The hits keep on coming. In this week’s installment of Will – “Your Houses” – Will walks the dangerous line of staying on Topcliffe’s good side while trying to take him down, Alice delves deeper into the Catholic world, Marlowe deals with his own demons, and Richard faces a harsh reality. Things are getting darker, and we’re not sure our hearts can handle it.
Check out the synopsis below:
Will (Laurie Davidson) is shocked to learn of Alice’s (Olivia DeJonge) new passion. Haunted by his inability to write, Marlowe (Jamie Campbell Bower) embarks on a self-destructive path. Plague haunts London, and Richard (Mattias Inwood) discovers what he believes in.
Now let’s break it down.
A WAR OF WORDS
Topcliffe is still on the warpath, carrying out a public hanging of his Catholic prisoner who sold out Southwell’s whereabouts in an effort to protect his family. Southwell risks his life to watch the horrible scene, saying last rites (we think?) for the poor soul.
And it seems like the dude is about to get even more power. Will urges Emilia to have Lord Hunsdon speak out against Topcliffe to the Queen – but she reveals that Hunsdon will instead be championing Topcliffe as Her Majesty’s new spymaster. Emilia encourages Will to “be the hero [he] was born to be” and fight with words.
Shakespeare takes these words to heart. He sits down with Topcliffe, seemingly trying to get a better understanding of how he thinks – specifically, how he thinks of Catholics. Know thy enemy. Topcliffe is peddling terror in the service of god – and Will intends to bring him down with a political play. He’ll have to write it so it can get past the censor, but he’s compelled to make a stand. This will be Presto’s vengeance, and so much more.
A CRISIS OF FAITH
Will goes to Alice for her help with the play, calling her his one true muse. She’s still angry and refuses to help. Indeed, she has a new passion: Catholicism. Alice is carrying secret messages to Southwell – and we learn that the Pope has approved his plan for the Queen.
Alice comes to Will the following day, revealing that she has been meeting with Southwell – something she thanks Will for. Shakespeare warns her that the danger is real, and that this association could put her in Topcliffe’s sights. He warns Alice not to be used, which sets her off again. For a guy with so many words, Will sure could wield them better around her.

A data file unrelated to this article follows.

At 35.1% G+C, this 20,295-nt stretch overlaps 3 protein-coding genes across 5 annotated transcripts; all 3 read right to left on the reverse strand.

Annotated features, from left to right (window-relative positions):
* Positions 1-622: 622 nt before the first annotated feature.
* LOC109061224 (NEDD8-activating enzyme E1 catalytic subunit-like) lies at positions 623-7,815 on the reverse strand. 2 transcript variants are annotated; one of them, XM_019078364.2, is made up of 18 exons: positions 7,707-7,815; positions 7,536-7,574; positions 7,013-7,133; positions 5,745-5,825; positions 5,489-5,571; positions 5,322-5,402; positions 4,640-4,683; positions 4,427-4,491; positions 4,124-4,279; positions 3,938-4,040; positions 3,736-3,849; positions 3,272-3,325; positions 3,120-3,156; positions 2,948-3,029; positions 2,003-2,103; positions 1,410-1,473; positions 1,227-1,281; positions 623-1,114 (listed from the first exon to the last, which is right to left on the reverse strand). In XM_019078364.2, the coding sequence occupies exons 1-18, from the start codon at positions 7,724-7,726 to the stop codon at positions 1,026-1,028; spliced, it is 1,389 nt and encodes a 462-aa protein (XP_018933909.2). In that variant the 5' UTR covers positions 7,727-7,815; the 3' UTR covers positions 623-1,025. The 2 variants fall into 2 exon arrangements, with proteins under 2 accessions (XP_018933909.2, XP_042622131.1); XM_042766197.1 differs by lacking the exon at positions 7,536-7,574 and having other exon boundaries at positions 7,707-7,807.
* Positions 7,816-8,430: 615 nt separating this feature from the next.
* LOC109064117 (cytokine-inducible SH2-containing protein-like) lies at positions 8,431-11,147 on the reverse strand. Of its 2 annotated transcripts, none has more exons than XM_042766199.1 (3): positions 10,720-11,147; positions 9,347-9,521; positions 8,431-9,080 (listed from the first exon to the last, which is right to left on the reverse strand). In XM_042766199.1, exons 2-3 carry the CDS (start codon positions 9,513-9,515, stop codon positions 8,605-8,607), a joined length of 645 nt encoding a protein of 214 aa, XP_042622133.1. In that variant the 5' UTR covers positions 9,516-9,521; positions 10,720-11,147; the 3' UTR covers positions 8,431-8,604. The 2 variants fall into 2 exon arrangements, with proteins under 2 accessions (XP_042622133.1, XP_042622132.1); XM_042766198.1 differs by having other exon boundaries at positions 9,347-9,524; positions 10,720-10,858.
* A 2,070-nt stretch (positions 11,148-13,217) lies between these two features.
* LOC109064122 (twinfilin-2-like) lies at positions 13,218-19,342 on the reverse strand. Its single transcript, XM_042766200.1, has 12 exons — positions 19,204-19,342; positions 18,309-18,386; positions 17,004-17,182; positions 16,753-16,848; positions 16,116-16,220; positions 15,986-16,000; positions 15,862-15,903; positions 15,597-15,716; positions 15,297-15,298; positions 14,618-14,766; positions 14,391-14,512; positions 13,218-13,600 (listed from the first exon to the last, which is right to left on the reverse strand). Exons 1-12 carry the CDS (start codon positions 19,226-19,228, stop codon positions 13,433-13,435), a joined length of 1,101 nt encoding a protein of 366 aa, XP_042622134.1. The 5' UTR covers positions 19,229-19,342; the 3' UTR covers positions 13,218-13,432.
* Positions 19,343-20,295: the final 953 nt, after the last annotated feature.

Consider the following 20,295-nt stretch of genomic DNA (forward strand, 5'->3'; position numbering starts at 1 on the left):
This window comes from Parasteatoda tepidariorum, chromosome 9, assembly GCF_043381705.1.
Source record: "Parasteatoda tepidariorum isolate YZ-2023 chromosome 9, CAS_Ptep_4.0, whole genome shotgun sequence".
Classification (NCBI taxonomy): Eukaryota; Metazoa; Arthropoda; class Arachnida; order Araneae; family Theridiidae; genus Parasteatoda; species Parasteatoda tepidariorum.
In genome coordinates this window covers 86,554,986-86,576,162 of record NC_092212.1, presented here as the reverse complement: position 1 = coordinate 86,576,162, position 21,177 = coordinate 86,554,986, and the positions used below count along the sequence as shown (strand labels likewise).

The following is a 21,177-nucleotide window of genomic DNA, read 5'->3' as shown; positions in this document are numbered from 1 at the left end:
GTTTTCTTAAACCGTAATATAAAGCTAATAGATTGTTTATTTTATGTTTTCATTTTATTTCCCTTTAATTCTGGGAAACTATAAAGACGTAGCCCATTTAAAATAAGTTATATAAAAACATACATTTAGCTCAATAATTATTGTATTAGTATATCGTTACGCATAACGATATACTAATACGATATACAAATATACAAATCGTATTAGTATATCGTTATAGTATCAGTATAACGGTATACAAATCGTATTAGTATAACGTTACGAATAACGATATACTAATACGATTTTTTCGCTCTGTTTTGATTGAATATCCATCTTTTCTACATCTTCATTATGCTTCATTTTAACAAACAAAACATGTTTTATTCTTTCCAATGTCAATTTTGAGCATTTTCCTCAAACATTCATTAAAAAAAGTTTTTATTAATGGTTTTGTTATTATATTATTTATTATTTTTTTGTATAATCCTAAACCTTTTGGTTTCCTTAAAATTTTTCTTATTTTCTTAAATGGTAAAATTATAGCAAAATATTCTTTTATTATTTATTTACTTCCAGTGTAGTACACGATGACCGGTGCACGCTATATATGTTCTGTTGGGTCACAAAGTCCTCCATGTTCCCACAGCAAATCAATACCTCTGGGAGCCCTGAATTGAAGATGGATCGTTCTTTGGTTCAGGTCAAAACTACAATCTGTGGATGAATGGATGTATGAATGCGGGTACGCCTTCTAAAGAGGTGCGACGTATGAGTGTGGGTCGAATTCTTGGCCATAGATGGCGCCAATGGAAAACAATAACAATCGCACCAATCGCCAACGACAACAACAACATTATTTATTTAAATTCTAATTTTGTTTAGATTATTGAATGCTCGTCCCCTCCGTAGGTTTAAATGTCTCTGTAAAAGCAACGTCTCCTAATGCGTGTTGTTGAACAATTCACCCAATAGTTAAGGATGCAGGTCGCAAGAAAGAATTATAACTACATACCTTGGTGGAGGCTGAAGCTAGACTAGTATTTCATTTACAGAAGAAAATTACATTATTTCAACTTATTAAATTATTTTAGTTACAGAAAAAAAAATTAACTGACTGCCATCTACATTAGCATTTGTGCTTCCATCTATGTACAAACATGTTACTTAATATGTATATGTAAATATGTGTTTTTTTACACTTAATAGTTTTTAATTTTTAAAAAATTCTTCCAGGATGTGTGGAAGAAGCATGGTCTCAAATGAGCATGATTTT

Will confronts Southwell, furious that he’s putting Alice in harm’s way. Southwell is nonplussed – in his eyes, Alice has removed herself from the only danger that matters, the danger to her soul. Will reveals his plan to write a play exposing Topcliffe as a hypocrite, which causes his cousin to accuse him of putting Alice in danger. They don’t reach a resolution, each angry with the other and storming away.
Will returns to Alice and warns her again that Southwell won’t hesitate to sacrifice her. He confesses that he loves her, and that he can’t stop. She rightly confronts him about his changeability – in love, in faith, and in life.
THE DEVIL IN ME
Marlowe is hard at work on writing Faustus. And apparently, his process involves bloodletting. At least it’s his own, this time. He seems to be having some serious issues – pulling lines from hallucinations of himself and his dead lover, who appears as the Devil. He’s wrestling with the nature of hell and damnation, and it doesn’t seem fun.
Marlowe seems to be in a serious tailspin. He spurns a former flame – very harshly – and then sets out to prove how little he feels by inciting a violent fight with a burly thug in the pub. He gets the shit beat out of him, but the pain doesn’t seem to have any effect on him.
Marlowe isn’t the only one plagued by devils. Will has hallucinations of his own as he’s wrecking his quarters, distressed by Alice’s rejection. Writer’s block is a bitch. Despite this outburst and Southwell’s warning, Presto reaffirms that Will needs to write his political play.
Marlowe bursts into the inn, searching for Shakespeare. The pain is finally having an effect. He says he needs to believe that there is more to life than what he sees and horrible people – and asks Will to explain how he believes. He’s looking for faith. Marlowe says that Will is special, and that’s why he saved him – for his faith. And in return, Will must save Marlowe – who wants to confess his sins to Southwell.
With some prodding from Presto, Will tells Marlowe how to find his cousin. Marlowe thanks him and says that his debt is cleared. And thanks to Marlowe calling Presto an oracle, Will realizes how he can get his play through the censor. He’ll tell a story set in the past to illuminate something about the present. Topcliffe is going down. Hello, Richard III.
Will confesses to Richard who the play is really about – and that if Topcliffe throws a fit, he’ll have to cop to the accusations in the writing. Richard is reluctant and says it’s too dangerous. But after his friend in the company falls ill with the plague, he says he’ll do it – when the friend gets out of the boarded-up plague house. Richard then follows him inside, to wait out the illness together – or die trying. OUR HEARTS.
Alice comes across the house and sees the plague sign on the door. She falls into Will’s arms, crying, and together they pray for Richard. And as the episode ends, we see someone else seeking God: Marlowe, who has made it to Southwell.
Will airs Mondays on TNT.
Featured Image by: Steffan Hill